Across the country, hot pink yarn has been selling out left and right. Knitters are buying up different hues of the color ahead of the Women’s March on Washington on Jan. 21. They’re making “pussy hats” for participants to wear – knitted caps with cat ears to protest President Donald Trump’s comments toward women.
The hats are part of a larger movement marrying crafts and social activism: craftivism.
Betsy Greer is the author of “Knitting for Good!” and the editor of “Craftivism: The Art of Craft and Activism”. She’s also a knitter and crafter herself and says that craftivism is nothing new. It’s been around for hundreds of years and has grown increasingly popular as a means of raising awareness about social causes.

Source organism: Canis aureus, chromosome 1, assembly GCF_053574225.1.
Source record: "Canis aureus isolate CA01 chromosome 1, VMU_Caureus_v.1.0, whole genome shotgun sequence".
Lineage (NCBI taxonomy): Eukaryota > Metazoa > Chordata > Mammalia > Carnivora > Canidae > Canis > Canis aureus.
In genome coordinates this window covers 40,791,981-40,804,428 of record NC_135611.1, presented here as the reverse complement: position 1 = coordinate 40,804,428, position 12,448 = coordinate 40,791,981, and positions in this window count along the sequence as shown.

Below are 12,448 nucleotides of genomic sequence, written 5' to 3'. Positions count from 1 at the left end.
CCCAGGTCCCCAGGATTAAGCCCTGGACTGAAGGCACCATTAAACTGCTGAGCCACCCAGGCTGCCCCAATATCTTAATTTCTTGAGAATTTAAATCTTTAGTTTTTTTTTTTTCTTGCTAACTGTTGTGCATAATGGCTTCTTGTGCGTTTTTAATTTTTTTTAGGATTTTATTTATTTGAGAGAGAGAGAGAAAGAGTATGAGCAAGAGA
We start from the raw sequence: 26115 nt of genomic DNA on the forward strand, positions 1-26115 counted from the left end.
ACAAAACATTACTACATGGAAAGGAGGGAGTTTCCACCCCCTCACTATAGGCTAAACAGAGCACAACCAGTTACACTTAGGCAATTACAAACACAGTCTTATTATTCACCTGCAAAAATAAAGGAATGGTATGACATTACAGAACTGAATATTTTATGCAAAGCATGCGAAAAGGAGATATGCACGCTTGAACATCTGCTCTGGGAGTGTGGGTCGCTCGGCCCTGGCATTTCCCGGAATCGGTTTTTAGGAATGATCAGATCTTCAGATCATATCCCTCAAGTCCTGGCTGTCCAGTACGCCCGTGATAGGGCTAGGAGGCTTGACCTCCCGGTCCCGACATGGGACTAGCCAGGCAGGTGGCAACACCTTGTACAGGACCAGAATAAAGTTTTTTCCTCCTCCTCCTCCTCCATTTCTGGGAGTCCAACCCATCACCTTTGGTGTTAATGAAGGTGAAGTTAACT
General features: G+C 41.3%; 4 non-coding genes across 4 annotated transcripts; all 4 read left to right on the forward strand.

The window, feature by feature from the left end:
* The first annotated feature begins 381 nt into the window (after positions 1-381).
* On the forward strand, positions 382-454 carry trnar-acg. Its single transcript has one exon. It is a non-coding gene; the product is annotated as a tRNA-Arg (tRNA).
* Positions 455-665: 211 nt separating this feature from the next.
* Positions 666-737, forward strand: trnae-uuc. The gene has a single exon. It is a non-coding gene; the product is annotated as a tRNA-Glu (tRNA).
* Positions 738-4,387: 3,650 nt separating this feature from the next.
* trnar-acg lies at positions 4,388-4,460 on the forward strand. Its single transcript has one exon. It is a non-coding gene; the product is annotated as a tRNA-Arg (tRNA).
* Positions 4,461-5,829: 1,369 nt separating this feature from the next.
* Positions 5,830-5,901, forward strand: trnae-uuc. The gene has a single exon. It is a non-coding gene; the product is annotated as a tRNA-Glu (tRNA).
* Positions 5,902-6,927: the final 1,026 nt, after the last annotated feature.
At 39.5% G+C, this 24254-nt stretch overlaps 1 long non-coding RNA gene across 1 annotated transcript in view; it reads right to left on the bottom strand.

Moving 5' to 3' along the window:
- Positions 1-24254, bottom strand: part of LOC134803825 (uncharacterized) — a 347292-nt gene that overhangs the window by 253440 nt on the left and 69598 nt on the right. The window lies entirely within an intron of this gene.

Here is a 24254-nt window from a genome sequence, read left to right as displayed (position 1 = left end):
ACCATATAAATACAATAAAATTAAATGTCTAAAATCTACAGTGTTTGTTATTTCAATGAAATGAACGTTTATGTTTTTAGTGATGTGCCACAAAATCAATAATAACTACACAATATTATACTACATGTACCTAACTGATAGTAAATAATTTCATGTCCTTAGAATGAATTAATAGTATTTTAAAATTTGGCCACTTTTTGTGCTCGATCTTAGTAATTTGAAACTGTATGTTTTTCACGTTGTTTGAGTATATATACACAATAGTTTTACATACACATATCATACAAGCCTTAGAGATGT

Craftivism using yarn got its start here in Texas. The yarn bombing movement, a form of craftivism that uses knitted and crocheted yarn to decorate urban landscapes, was started by Austin textile artist Magda Sayeg.
“For people that may not feel like they have a voice or feel steady in that voice, or feel like they can make a difference – even by just creating a hat they are taking agency and they are stepping up and making their views known,” Greer says.
What you’ll hear in this segment:
– Popular forms of craftivism and what social causes they have been used to promote
– How can something as simple as hot pink hats make a difference?
Written by Molly Smith.